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Adapted from: http://www.byronbayholidayz.com.au/things-to-do/byron-bay-beaches/ & https://lexisbyronbay.com/2015/12/10/byron-bay-beaches/

 

 

 

Learn English in Byron Bay. Lexis English students study General English, IELTS, FCE, CAE and English plus Surfing and Yoga in a friendly and professional school right in the heart of Byron Bay and only 15 minutes from the beach.

Christmas Traditions: History of Cookie Decorating 🎄🍪

 History of Cookie Decorating 🎄🍪

Have you ever stopped to wonder why we do certain Christmas Traditions? Did you know that Cookie decorating dates back to at least the 14th century in Switzerland? Springerle cookie molds were carved from wood and used to impress Biblical designs into cookies. One of the earliest recorded forms of cookie decorating is the springerle, and the oldest known springerle mold is housed at the Swiss national museum in Zurich, Switzerland.

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The artistic element of cookie making also can be traced back to Medieval Germany.

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Lebkuchen was crafted into fancy shapes and decorated with sugar. Lebkuchen is a traditional German baked Christmas cookie, somewhat resembling gingerbread.

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During the 17th century, Dutch and German settlers introduced cookie cutters, decorative molds, and festive holiday cookie decorations to the United States.

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Today cookie decorating traditions continue in many places in the world and include such activities as cookie decorating parties, competitions, creating cookie bouquets and cookie gift baskets, and simply decorating cookies with others can be a fun activity.

Join us at Lexis Byron Bay this Thursday the 11th of December at 11.30am or 2pm for our own version of Christmas Cookie Decorating!

Make sure to sign up at reception!

 

 

Learn English in Byron Bay. Lexis English students study General English, IELTS, FCE, CAE and English plus Surfing and Yoga in a friendly and professional school right in the heart of Byron Bay and only 15 minutes from the beach.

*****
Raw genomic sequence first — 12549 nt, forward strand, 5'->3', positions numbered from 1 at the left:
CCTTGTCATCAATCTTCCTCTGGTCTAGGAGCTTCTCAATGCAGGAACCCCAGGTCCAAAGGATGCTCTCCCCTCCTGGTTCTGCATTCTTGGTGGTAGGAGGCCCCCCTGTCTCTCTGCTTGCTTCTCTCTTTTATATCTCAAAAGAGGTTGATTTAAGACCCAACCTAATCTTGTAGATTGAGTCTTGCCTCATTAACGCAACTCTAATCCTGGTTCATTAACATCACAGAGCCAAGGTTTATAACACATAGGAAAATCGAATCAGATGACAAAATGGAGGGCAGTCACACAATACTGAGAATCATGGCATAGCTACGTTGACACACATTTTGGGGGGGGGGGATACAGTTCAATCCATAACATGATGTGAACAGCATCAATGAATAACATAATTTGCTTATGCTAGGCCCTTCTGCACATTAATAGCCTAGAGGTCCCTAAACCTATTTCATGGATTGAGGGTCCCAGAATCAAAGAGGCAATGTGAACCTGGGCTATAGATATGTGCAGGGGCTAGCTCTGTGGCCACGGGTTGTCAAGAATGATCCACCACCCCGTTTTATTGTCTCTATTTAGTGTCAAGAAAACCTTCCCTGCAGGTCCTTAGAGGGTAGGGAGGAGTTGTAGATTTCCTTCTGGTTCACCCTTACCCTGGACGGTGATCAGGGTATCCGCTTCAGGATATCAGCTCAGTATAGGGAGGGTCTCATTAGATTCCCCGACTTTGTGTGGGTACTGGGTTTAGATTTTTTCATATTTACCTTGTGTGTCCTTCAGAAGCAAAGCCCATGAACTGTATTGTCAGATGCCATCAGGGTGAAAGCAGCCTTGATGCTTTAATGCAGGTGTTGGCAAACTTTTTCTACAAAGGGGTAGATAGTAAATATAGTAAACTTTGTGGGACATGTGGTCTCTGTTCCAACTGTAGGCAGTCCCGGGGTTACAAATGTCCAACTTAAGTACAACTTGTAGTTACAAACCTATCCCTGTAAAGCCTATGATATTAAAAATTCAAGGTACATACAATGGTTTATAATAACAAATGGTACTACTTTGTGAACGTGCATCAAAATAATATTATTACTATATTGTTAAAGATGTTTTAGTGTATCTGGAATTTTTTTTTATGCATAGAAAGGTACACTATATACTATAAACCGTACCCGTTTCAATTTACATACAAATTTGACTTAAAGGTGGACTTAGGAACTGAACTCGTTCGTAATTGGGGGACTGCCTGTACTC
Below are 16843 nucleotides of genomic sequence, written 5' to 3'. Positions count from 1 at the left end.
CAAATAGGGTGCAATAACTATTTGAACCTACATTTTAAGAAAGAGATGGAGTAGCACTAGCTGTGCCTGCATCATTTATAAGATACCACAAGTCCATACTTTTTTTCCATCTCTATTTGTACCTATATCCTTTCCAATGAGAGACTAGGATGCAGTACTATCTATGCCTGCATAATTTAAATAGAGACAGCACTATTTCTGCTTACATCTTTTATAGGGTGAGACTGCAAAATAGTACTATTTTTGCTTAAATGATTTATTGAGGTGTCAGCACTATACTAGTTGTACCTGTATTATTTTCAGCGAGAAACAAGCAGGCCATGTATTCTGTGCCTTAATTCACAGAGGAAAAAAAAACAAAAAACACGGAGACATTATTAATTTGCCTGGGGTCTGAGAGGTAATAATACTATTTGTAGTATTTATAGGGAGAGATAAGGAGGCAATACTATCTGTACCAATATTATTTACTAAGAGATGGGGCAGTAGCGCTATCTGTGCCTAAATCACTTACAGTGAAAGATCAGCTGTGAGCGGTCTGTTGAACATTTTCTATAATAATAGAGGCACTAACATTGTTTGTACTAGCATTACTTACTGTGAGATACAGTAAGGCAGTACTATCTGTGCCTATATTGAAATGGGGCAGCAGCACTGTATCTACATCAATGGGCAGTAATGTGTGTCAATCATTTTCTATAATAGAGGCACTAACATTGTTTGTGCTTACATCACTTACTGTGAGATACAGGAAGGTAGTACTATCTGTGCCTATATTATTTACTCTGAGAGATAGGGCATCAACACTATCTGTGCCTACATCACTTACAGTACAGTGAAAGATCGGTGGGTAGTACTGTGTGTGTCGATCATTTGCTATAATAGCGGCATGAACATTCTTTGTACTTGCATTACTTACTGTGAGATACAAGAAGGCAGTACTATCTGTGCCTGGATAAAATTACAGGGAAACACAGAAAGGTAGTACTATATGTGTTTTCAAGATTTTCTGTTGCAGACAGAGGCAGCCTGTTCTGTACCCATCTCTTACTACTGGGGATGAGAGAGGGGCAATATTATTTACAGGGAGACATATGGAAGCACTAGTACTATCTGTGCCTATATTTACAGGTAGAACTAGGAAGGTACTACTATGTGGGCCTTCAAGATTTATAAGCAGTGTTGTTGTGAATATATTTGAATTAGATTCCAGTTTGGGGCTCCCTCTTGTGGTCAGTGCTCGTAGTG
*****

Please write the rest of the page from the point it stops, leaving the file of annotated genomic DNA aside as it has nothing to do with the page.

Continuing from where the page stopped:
Coffee Club ☕ December 9th

Recently we’ve introduced Coffee Club on a Monday afternoon at Lexis Byron Bay! ☕

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Or in Christian’s case today, ‘tea time’. He even had his little pinky finger out for the occasion 😋

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Fabian joined in with a coffee.

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And Eglantine had a mocha for the first time with us. She doesn’t usually like coffee, though this one was okay because it had chocolate in it too! 🍫

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The game of choice today was Jenga with the questions on each piece.

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There were fiery conversations about some of the topics that came up! Examples that stirred debate we’re about politics and the death penalty. However, it was nicer to speak about trivial subject matters like our dream holiday destination or our favourite flavours of ice-cream! 🍦

Join us tomorrow morning at 11.30am for Coffee Club!

 

 

 

Learn English in Byron Bay. Lexis English students study General English, IELTS, FCE, CAE and English plus Surfing and Yoga in a friendly and professional school right in the heart of Byron Bay and only 15 minutes from the beach.